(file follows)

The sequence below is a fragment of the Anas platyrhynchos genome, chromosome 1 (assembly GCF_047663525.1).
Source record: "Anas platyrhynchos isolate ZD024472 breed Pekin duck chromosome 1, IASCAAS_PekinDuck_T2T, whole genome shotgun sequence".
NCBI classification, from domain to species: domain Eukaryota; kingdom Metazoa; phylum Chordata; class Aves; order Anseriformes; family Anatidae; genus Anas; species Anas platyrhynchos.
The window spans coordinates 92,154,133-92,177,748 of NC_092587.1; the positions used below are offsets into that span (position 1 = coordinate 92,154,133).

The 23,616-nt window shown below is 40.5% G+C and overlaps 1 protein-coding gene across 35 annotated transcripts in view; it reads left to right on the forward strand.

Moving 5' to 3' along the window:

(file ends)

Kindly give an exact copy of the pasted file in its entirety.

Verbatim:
The sequence below is a fragment of the Anas platyrhynchos genome, chromosome 1 (assembly GCF_047663525.1).
Source record: "Anas platyrhynchos isolate ZD024472 breed Pekin duck chromosome 1, IASCAAS_PekinDuck_T2T, whole genome shotgun sequence".
NCBI classification, from domain to species: domain Eukaryota; kingdom Metazoa; phylum Chordata; class Aves; order Anseriformes; family Anatidae; genus Anas; species Anas platyrhynchos.
The window spans coordinates 92,154,133-92,177,748 of NC_092587.1; the positions used below are offsets into that span (position 1 = coordinate 92,154,133).

The 23,616-nt window shown below is 40.5% G+C and overlaps 1 protein-coding gene across 35 annotated transcripts in view; it reads left to right on the forward strand.

Moving 5' to 3' along the window: